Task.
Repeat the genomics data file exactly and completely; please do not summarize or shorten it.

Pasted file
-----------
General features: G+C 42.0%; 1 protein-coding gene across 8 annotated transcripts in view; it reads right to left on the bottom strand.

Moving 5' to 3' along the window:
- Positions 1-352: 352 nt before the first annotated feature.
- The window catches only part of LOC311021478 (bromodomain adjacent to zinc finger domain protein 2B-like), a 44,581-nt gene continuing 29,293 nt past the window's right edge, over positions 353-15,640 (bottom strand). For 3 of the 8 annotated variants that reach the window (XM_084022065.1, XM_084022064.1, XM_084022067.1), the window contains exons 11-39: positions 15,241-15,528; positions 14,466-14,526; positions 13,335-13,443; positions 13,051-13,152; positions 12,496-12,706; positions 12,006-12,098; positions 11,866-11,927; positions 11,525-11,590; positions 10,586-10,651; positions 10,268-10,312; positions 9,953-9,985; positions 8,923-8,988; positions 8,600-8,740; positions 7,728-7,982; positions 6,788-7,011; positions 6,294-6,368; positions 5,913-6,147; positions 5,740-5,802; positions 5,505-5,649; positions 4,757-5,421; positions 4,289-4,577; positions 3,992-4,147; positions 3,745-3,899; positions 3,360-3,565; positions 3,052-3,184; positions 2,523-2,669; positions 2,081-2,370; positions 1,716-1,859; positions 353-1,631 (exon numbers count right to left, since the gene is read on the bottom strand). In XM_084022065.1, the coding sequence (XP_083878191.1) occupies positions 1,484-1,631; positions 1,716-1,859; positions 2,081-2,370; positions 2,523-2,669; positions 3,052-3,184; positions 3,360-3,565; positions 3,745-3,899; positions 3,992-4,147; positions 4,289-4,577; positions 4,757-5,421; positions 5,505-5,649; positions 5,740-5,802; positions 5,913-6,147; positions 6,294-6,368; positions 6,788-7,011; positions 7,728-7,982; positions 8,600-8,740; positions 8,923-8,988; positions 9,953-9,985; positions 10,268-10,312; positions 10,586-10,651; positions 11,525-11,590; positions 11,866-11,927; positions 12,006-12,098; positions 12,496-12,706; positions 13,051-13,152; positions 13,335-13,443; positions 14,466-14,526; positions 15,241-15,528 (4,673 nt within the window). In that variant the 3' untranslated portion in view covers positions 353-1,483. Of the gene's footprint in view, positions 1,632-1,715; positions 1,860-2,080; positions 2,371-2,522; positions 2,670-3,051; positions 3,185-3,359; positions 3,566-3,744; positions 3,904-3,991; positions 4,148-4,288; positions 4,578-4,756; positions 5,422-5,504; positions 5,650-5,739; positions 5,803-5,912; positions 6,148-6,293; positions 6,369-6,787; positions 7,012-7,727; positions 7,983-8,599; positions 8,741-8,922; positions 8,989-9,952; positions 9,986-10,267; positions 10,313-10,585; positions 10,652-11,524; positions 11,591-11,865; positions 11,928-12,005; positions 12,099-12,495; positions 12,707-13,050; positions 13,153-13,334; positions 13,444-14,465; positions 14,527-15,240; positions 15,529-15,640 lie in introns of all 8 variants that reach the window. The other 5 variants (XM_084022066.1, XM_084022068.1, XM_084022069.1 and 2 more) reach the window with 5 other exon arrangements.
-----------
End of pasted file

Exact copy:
General features: G+C 42.0%; 1 protein-coding gene across 8 annotated transcripts in view; it reads right to left on the bottom strand.

Moving 5' to 3' along the window:
- Positions 1-352: 352 nt before the first annotated feature.
- The window catches only part of LOC311021478 (bromodomain adjacent to zinc finger domain protein 2B-like), a 44,581-nt gene continuing 29,293 nt past the window's right edge, over positions 353-15,640 (bottom strand). For 3 of the 8 annotated variants that reach the window (XM_084022065.1, XM_084022064.1, XM_084022067.1), the window contains exons 11-39: positions 15,241-15,528; positions 14,466-14,526; positions 13,335-13,443; positions 13,051-13,152; positions 12,496-12,706; positions 12,006-12,098; positions 11,866-11,927; positions 11,525-11,590; positions 10,586-10,651; positions 10,268-10,312; positions 9,953-9,985; positions 8,923-8,988; positions 8,600-8,740; positions 7,728-7,982; positions 6,788-7,011; positions 6,294-6,368; positions 5,913-6,147; positions 5,740-5,802; positions 5,505-5,649; positions 4,757-5,421; positions 4,289-4,577; positions 3,992-4,147; positions 3,745-3,899; positions 3,360-3,565; positions 3,052-3,184; positions 2,523-2,669; positions 2,081-2,370; positions 1,716-1,859; positions 353-1,631 (exon numbers count right to left, since the gene is read on the bottom strand). In XM_084022065.1, the coding sequence (XP_083878191.1) occupies positions 1,484-1,631; positions 1,716-1,859; positions 2,081-2,370; positions 2,523-2,669; positions 3,052-3,184; positions 3,360-3,565; positions 3,745-3,899; positions 3,992-4,147; positions 4,289-4,577; positions 4,757-5,421; positions 5,505-5,649; positions 5,740-5,802; positions 5,913-6,147; positions 6,294-6,368; positions 6,788-7,011; positions 7,728-7,982; positions 8,600-8,740; positions 8,923-8,988; positions 9,953-9,985; positions 10,268-10,312; positions 10,586-10,651; positions 11,525-11,590; positions 11,866-11,927; positions 12,006-12,098; positions 12,496-12,706; positions 13,051-13,152; positions 13,335-13,443; positions 14,466-14,526; positions 15,241-15,528 (4,673 nt within the window). In that variant the 3' untranslated portion in view covers positions 353-1,483. Of the gene's footprint in view, positions 1,632-1,715; positions 1,860-2,080; positions 2,371-2,522; positions 2,670-3,051; positions 3,185-3,359; positions 3,566-3,744; positions 3,904-3,991; positions 4,148-4,288; positions 4,578-4,756; positions 5,422-5,504; positions 5,650-5,739; positions 5,803-5,912; positions 6,148-6,293; positions 6,369-6,787; positions 7,012-7,727; positions 7,983-8,599; positions 8,741-8,922; positions 8,989-9,952; positions 9,986-10,267; positions 10,313-10,585; positions 10,652-11,524; positions 11,591-11,865; positions 11,928-12,005; positions 12,099-12,495; positions 12,707-13,050; positions 13,153-13,334; positions 13,444-14,465; positions 14,527-15,240; positions 15,529-15,640 lie in introns of all 8 variants that reach the window. The other 5 variants (XM_084022066.1, XM_084022068.1, XM_084022069.1 and 2 more) reach the window with 5 other exon arrangements.